Quantum of Solace (United Kingdom/United States, 2008)
"Bond. James Bond."
Once, those three words stood nape hairs on end for fans of the action/adventure genre. A lot has transpired since 1963 when Dr. No was brought to the screen, but Bond has been a great constant through all those years. One thing that has kept the series fresh has been its frequent re-invention. While the stream of actors has represented the most obvious change - Connery to Lazenby to Connery (again) to Moore to Dalton to Brosnan to Craig - there have been other, less obvious alterations. For most of Brosnan's reign, Bond was trying to go toe-to-toe with superheroes and Michael Bay-inspired plastic creations. With Brosnan's departure, the decision was made to try something a little different. Casino Royale was, therefore, a departure from what 007 had become in the '80s, '90s, and '00s. It felt new and different but it was really a return to what Bond used to be. From a personality standpoint, Craig is more like Connery than any of the actors who played the part in between. And, from an emotional standpoint, Casino Royale is a cousin to Lazenby's only outing, On Her Majesty's Secret Service. Those are the only two films in which the unflappable hero fell in love. And both lead directly into a subsequent adventure in which revenge is served cold. Quantum of Solace (the unfortunate title is taken from an Ian Fleming short story, but nothing of the narrative remains) is more of a direct sequel than Diamonds are Forever was, but both films show Bond at his coldest. Deprived of love, he has become a formidable killing machine.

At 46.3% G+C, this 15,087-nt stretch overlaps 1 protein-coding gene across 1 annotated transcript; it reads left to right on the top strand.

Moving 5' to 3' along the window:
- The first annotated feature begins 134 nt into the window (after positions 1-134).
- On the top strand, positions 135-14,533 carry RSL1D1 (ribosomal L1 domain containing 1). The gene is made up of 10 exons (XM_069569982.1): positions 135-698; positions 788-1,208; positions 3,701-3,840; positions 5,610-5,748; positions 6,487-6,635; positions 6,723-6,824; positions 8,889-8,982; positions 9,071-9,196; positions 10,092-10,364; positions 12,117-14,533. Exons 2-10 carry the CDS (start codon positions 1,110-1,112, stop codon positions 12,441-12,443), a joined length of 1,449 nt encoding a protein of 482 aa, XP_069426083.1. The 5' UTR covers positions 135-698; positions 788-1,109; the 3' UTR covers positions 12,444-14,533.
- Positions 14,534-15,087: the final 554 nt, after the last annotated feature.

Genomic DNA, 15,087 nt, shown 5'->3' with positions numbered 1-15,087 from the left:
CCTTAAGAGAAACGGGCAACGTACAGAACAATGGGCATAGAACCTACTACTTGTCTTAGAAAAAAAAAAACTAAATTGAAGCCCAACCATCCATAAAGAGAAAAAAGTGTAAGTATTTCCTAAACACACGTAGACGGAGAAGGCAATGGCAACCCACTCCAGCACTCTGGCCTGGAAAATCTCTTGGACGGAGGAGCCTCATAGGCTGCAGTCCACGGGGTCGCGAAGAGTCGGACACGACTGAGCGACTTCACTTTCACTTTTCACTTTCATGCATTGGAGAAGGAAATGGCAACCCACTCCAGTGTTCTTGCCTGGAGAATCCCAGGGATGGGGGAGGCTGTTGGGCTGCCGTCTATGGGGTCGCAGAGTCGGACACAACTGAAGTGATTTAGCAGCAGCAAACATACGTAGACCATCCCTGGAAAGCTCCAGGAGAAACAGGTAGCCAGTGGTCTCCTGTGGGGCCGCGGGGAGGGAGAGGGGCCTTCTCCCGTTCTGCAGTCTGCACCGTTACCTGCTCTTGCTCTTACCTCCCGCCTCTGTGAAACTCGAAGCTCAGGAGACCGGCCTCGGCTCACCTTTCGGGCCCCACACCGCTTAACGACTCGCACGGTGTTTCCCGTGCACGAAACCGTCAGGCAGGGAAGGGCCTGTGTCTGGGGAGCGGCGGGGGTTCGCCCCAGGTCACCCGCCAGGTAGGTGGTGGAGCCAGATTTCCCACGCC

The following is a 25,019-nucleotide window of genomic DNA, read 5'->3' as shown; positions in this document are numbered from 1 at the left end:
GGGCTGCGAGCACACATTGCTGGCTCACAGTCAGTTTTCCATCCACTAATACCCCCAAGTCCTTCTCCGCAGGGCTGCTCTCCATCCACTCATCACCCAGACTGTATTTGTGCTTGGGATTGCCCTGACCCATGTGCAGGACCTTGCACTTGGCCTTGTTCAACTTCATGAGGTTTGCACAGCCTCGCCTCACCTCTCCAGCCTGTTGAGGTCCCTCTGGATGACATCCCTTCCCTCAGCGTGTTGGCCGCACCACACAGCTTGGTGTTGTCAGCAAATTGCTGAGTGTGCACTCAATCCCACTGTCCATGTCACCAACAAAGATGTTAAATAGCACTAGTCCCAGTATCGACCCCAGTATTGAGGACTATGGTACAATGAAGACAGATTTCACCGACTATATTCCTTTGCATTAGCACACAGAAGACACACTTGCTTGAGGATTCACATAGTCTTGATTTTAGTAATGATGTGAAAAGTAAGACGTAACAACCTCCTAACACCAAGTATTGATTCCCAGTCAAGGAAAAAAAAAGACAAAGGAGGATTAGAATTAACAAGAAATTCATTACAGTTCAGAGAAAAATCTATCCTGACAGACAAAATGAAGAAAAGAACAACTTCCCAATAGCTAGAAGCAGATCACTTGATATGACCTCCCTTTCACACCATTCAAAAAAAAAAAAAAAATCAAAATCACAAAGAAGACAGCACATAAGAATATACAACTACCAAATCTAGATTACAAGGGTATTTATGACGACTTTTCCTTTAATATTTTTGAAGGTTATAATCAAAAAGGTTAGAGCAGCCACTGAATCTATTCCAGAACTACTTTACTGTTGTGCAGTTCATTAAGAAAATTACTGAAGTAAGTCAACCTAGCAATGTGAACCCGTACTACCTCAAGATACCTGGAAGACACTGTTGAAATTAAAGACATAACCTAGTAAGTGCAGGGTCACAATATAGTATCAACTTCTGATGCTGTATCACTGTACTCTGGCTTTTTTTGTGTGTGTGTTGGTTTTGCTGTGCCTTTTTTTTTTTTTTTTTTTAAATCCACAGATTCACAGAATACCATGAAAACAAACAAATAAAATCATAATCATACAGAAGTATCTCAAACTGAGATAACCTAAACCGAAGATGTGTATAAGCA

Quantum of Solace meets the Bond of the Moore/Dalton/Brosnan era halfway. It is not as intentionally low-key as Casino Royale, but neither is 007 the indestructible Superman he had become during Brosnan's watch. Prick him, he will bleed. But there is no Q and therefore no gadgets. This Batman has no utility belt. The only constant between the Brosnan and Craig eras is Judi Dench as M. Her presence creates headaches for continuity fetishists, but she adds just the right mix of acid and base to keep things balanced. And Jeffrey Wright is again Felix Leiter, representing only the second time in Bond history that an actor has returned to play this role. (The other: David Hedison in Live and Let Die and License to Kill.)